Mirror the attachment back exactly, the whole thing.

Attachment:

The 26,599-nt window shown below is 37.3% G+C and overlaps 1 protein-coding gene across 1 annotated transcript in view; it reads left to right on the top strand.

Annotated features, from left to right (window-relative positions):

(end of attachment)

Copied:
The 26,599-nt window shown below is 37.3% G+C and overlaps 1 protein-coding gene across 1 annotated transcript in view; it reads left to right on the top strand.

Annotated features, from left to right (window-relative positions):